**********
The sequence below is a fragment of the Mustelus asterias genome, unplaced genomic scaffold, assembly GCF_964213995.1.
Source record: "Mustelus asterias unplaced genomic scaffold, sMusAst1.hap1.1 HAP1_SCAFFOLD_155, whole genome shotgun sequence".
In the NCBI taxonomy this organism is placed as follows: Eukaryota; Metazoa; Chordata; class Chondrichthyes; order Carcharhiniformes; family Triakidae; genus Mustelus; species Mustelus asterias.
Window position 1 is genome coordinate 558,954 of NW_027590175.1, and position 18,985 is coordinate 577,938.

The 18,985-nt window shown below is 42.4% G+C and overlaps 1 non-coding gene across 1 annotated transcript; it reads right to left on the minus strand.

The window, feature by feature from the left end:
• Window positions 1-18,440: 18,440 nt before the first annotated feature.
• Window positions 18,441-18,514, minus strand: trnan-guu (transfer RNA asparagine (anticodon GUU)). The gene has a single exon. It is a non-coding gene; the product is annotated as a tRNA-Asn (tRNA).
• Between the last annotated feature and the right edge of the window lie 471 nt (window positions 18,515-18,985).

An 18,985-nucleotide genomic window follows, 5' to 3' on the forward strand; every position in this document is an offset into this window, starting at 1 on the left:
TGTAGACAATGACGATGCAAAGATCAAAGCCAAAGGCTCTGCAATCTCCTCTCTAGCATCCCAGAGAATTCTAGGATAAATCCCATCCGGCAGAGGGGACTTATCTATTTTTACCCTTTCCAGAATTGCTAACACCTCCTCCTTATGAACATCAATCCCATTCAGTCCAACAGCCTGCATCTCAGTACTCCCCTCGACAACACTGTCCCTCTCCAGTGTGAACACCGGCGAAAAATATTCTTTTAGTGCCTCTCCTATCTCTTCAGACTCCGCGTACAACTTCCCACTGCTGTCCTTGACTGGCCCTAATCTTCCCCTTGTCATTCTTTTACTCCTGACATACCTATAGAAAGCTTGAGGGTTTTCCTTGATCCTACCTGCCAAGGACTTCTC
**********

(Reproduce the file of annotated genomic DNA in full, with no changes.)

The sequence below is a fragment of the Mustelus asterias genome, unplaced genomic scaffold, assembly GCF_964213995.1.
Source record: "Mustelus asterias unplaced genomic scaffold, sMusAst1.hap1.1 HAP1_SCAFFOLD_155, whole genome shotgun sequence".
In the NCBI taxonomy this organism is placed as follows: Eukaryota; Metazoa; Chordata; class Chondrichthyes; order Carcharhiniformes; family Triakidae; genus Mustelus; species Mustelus asterias.
Window position 1 is genome coordinate 558,954 of NW_027590175.1, and position 18,985 is coordinate 577,938.

The 18,985-nt window shown below is 42.4% G+C and overlaps 1 non-coding gene across 1 annotated transcript; it reads right to left on the minus strand.

The window, feature by feature from the left end:
• Window positions 1-18,440: 18,440 nt before the first annotated feature.
• Window positions 18,441-18,514, minus strand: trnan-guu (transfer RNA asparagine (anticodon GUU)). The gene has a single exon. It is a non-coding gene; the product is annotated as a tRNA-Asn (tRNA).
• Between the last annotated feature and the right edge of the window lie 471 nt (window positions 18,515-18,985).

An 18,985-nucleotide genomic window follows, 5' to 3' on the forward strand; every position in this document is an offset into this window, starting at 1 on the left:
TGTAGACAATGACGATGCAAAGATCAAAGCCAAAGGCTCTGCAATCTCCTCTCTAGCATCCCAGAGAATTCTAGGATAAATCCCATCCGGCAGAGGGGACTTATCTATTTTTACCCTTTCCAGAATTGCTAACACCTCCTCCTTATGAACATCAATCCCATTCAGTCCAACAGCCTGCATCTCAGTACTCCCCTCGACAACACTGTCCCTCTCCAGTGTGAACACCGGCGAAAAATATTCTTTTAGTGCCTCTCCTATCTCTTCAGACTCCGCGTACAACTTCCCACTGCTGTCCTTGACTGGCCCTAATCTTCCCCTTGTCATTCTTTTACTCCTGACATACCTATAGAAAGCTTGAGGGTTTTCCTTGATCCTACCTGCCAAGGACTTCTC